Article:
GM1-gangliosidosis is a lysosomal disease resulting from a deficiency in the hydrolase β-galactosidase (β-gal) and subsequent accumulation of gangliosides, primarily in neuronal tissue, leading to progressive neurological deterioration and eventually early death. Lysosomal diseases with neurological involvement have limited non-invasive therapies due to the inability of lysosomal enzymes to cross the blood-brain barrier (BBB). A novel fusion enzyme, labeled mTfR-GLB1, was designed to act as a ferry across the BBB by fusing β-gal to the mouse monoclonal antibody against the mouse transferrin receptor and tested in a murine model of GM1-gangliosidosis (β-gal−/−). Twelve hours following a single intravenous dose of mTfR-GLB1 (5.0 mg/kg) into adult β-gal−/− mice showed clearance of enzyme activity in the plasma and an increase in β-gal enzyme activity in the liver and spleen. Long-term efficacy of mTfR-GLB1 was assessed by treating β-gal−/− mice intravenously twice a week with a low (2.5 mg/kg) or high (5.0 mg/kg) dose of mTfR-GLB1 for 17 weeks. Long-term studies showed high dose mice gained weight normally compared to vehicle-treated β-gal−/− mice, which are significantly heavier than heterozygous controls. Behavioral assessment at six months of age using the pole test showed β-gal−/− mice treated with mTfR-GLB1 had improved motor function. Biochemical analysis showed an increase in β-gal enzyme activity in the high dose group from negligible levels to 20% and 11% of heterozygous levels in the liver and spleen, respectively. Together, these data show that mTfR-GLB1 is a catalytically active β-gal fusion enzyme in vivo that is readily taken up into tissues. Despite these indications of bioactivity, behavior tests other than the pole test, including the Barnes maze, inverted screen, and accelerating rotarod, showed limited or no improvement of treated mice compared to β-gal−/− mice receiving vehicle only. Further, administration of mTfR-GLB1 was insufficient to create measurable increases in β-gal enzyme activity in the brain or reduce ganglioside content (biochemically and morphologically).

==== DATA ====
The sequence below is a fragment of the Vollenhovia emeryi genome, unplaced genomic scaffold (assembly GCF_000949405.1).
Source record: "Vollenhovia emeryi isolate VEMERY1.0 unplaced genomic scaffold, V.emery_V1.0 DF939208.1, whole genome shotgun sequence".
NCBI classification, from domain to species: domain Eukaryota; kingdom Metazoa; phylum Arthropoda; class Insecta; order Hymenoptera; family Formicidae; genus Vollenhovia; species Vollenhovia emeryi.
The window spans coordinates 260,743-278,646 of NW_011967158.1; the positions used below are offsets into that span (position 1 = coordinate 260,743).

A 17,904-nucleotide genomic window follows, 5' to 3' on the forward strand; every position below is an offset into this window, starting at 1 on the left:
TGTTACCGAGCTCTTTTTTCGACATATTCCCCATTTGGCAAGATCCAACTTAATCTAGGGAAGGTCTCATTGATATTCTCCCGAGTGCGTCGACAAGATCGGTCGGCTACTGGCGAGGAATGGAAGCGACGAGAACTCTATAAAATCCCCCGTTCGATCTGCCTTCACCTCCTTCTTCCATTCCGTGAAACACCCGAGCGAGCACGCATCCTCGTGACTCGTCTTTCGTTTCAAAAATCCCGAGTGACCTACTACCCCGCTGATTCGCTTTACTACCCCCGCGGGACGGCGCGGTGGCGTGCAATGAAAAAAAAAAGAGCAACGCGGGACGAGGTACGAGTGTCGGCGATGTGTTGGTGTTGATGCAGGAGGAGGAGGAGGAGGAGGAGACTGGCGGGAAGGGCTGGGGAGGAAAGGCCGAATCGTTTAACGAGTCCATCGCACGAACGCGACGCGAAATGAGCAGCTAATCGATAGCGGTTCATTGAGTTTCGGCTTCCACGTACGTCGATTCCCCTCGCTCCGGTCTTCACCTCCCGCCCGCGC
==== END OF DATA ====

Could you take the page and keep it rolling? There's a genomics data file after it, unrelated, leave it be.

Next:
Bibliographical noteFunding Information:
The investigators thank Tanabe Research Laboratories USA, Inc. (San Diego, CA) for providing mTfR-GLB1. Investigators would also like to acknowledge Dr. Sarah Kim, Lia Coicou, and Joshua McCarra for their assistance during animal necropsy. This work was supported by Tanabe Research Laboratories USA, Inc.
The investigators thank Tanabe Research Laboratories USA, Inc. (San Diego, CA) for providing mTfR-GLB1. Investigators would also like to acknowledge Dr. Sarah Kim, Lia Coicou, and Joshua McCarra for their assistance during animal necropsy. This work was supported by Tanabe Research Laboratories USA, Inc .
- Enzyme replacement therapy
- Fusion enzyme